Back to the festivities. I woke up and read my card and felt a little pit in my stomach for not being able to be with my family on this holiday. Not to mention missing Mom’s birthday yesterday (Happiest of Birthdays!). It’s kind of a sad feeling. Nevertheless, I continued to lay in bed for a couple minutes until I saw the door crack open and Taz’s face appear in the doorway. I should mention he is quite the Peeping Tom. I am paranoid the one four-year-old memory he will have is the time he walked in on me in the shower. Obviously, now I never leave a bathroom door unlocked, guests beware. I resigned myself to get up and go downstairs. The kiddos showed me their Easter baskets and the Dad informed me that the Osterhase had paid a visit to me as well. “Wow,” I thought, “that was really kind. It’s nice to feel a part of the family.” So Taz, Rapunzel, and I set off upstairs to look for it. It was finally discovered on the top shelf of the bookcase outside my room. The object inside was unmistakably a book and I got rather excited. I love to read and am always looking for a good book. Rapunzel helped me split open the wrapping and her interest in my present immediately vanished as she discovered it contained no sugar. I wish I could recall my exact reaction to reading the title but now all I can think is that it’s rather funny and completely characteristic of the family: Vocabulary for Learners of German–A Comprehensive Thesaurus. No doubt this is a very thoughtful gesture, and the present has much more practicality than a brick of chocolate. I am accustomed to white chocolate pretzels and Skittles on Easter morning, however, so this came as a bit of a surprise. I thanked the parents downstairs and they both smiled. The Mom replied (with a smile, mind you), “I could have gotten you something to read but I thought this would be of more use. And, you know, you actually have to use it. It’s no good if it just sits there.” Noted. I realize my German is bad, but that’s partly due to the lack of placement in a class. And, hey, I’m not completely daft. I could understand perfectly well last night when Rapunzel was telling her parents she is a much better skier than I. Anyway, it was just a different sort of gift.

The rest of the day passed rather unceremoniously. Outside, it was intermittently raining and snowing; it paused for about 5 minutes this afternoon and then quickly picked back up with a more intensity, perhaps to make up for lost time. I read close to 100 pages in my latest book, Her Fearful Symmetry by Audrey Niffeneger–excellent, by the way– and watched an episode of “Castle.” I made approximately four cups of tea and ate with the regularity of a newborn. I am positive I will make it the whole day without stepping a foot outside, which I kind of hate. I like to get some form of exercise or at least outdoors time each day and it makes me feel beyond worthless to count my accomplishments in terms of how many chocolate eggs I resisted. I was able to watch the live sermon from Church of the Resurrection back in Kansas City, so at least I did something I would usually do on Easter. I also spoke with my family, who I really miss today. All in all, holidays with another family are just strange. It makes me nostalgic for the traditions and activities that I simply take for granted. Don’t get me wrong, though. This family is great and I feel I really lucked out. I suppose they will do as a “prop” family for the next year. Too bad my birthday isn’t for another 8 months–who knows what lies ahead!

Watch Out Lindsey Vonn!

Today afforded me another opportunity to hit the slopes. You guessed it, this was a suggestion of the Dad. He thought it would be great if I watched the Baby in the morning and then I could have all afternoon to ski. Oh, and don’t forget the mention to “give him a buzz” when I got to the top so we could all ski together. All= the Dad, the Mom, and the Grandpa. Excellent. This is exactly what I want to do– potentially harm/humiliate myself in front of them all so they will have something to talk about at dinner lest the conversation come to a lull. I actually really wanted to ski today so I suppose this was a good idea. But, in my mind’s eye I pictured myself going solo project down the mountain.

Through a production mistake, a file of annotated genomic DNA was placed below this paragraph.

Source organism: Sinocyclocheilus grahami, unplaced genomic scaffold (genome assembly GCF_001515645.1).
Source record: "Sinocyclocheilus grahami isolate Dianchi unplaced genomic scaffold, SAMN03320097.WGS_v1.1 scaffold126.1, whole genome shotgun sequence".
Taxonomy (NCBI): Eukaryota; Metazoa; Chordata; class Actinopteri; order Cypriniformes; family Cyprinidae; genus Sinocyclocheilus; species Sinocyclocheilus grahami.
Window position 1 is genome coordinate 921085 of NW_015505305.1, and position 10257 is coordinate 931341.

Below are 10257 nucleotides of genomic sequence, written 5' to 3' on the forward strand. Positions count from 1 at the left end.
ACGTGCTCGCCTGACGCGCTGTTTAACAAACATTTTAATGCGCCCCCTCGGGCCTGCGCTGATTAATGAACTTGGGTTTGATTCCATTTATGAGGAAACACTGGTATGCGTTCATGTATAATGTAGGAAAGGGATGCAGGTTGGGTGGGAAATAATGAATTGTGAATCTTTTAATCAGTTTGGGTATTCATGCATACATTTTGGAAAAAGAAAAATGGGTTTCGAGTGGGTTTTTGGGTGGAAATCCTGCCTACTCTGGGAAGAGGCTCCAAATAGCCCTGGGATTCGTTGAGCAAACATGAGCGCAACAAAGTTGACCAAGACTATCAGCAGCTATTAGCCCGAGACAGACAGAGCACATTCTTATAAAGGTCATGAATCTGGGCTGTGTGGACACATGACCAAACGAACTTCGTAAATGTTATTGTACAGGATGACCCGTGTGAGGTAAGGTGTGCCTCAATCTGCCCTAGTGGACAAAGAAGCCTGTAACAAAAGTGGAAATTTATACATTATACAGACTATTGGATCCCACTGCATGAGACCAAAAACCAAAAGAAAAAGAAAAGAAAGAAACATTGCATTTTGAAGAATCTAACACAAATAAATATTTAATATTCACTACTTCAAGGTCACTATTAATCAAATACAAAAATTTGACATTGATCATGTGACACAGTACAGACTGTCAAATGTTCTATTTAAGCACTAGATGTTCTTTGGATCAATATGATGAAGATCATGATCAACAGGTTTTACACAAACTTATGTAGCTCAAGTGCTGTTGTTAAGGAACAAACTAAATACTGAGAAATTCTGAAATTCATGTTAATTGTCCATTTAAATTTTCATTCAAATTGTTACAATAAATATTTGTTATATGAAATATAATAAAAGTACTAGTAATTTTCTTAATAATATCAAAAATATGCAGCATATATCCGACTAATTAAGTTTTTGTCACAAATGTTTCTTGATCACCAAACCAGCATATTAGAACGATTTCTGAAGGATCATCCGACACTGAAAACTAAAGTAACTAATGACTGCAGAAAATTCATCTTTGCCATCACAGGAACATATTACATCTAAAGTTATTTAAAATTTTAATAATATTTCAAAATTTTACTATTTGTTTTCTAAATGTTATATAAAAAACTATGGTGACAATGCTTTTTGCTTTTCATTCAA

Side note: the guy who gave me my ski equipment is a gentleman I have seen there every time. He recognized me and greeted me by name (hmm?) and proceeded to set me up with something “really groovy.” He must spend quite a bit of time downstairs in that rental room as “groovy” is not so much in circulation anymore. Upon seeing my skis this afternoon, the Mom exclaimed, “Wow, those are really bizarre!” Yes, I suppose the giant skiing squirrel and flying bat decorating my footwear are slightly strange. I felt like a fool all day.

I reluctantly texted the Dad to let him know when I arrived at the top of the mountain. He promptly called me to tell me they were about to go down a really difficult Black, leaving from an entirely different lift, and would call me in and hour and a half. Yes! How did I score this fortunate turn of events? Now I would have time to perfect my craft and make shredded cheese out of all the Blues I could find. This is exactly what I did. I think by the time my solo time was over I was feeling a little cocky. “You want me to try my hand (or feet) at carving down this mountain? Well, why didn’t you say so sooner!” I was so full of myself I even thought for a minute I could actually speak German. I shared a two-person tow lift up a hill and was chatting with my partner. I warned him, “Mein Deutsch ist nicht sehr gut” but he proceeded to chat away while I sat with a goofy, ignorant grin on my face. I exhausted the few phrases I know by heart and we finished the ride with him speaking German and me saying random phrases of English. We bid farewell just as the Mom was calling me to see where we should meet. Oh no, the time had come.

She met me at Crap Sogn Gion and suggested we make our way down to the bottom via route #60. I first attempted this run when it was snowing and the whole side of the mountain was enveloped in a cloud. I literally couldn’t even see my skis the conditions were so bad. One might say I was less than eager to try it again. She assured me after watching me ski for approximately 3.5 minutes that I was good and definitely ready. So, we set off. I can say now that it in no way reminded me of the previous time I went down. Of course, being able to see was a minor improvement, but I honestly believe I have gotten better over these last few times. I felt much more confident and as if I had an actual form going, rather than merely “sliding” down the steep bits. Perhaps I don’t give myself enough credit. A good portion of the way down we stopped for a tea and when she asked if I wanted alcohol in it I politely declined and replied, “I still need to make it down.” And make it down, I did. I felt so good about it, in fact, that we took the lift a little more than halfway up and repeated some of the run. It was great. Despite feeling pressured to do some activities out of my comfort zone I realize I am not afforded experiences like this all the time, so it’s best to answer the door when opportunity knocks!

EXCITING NEWS: 1) I booked my ticket for Spain today! Going the last week in March. 2) My mom comes on Sunday–Wahoo!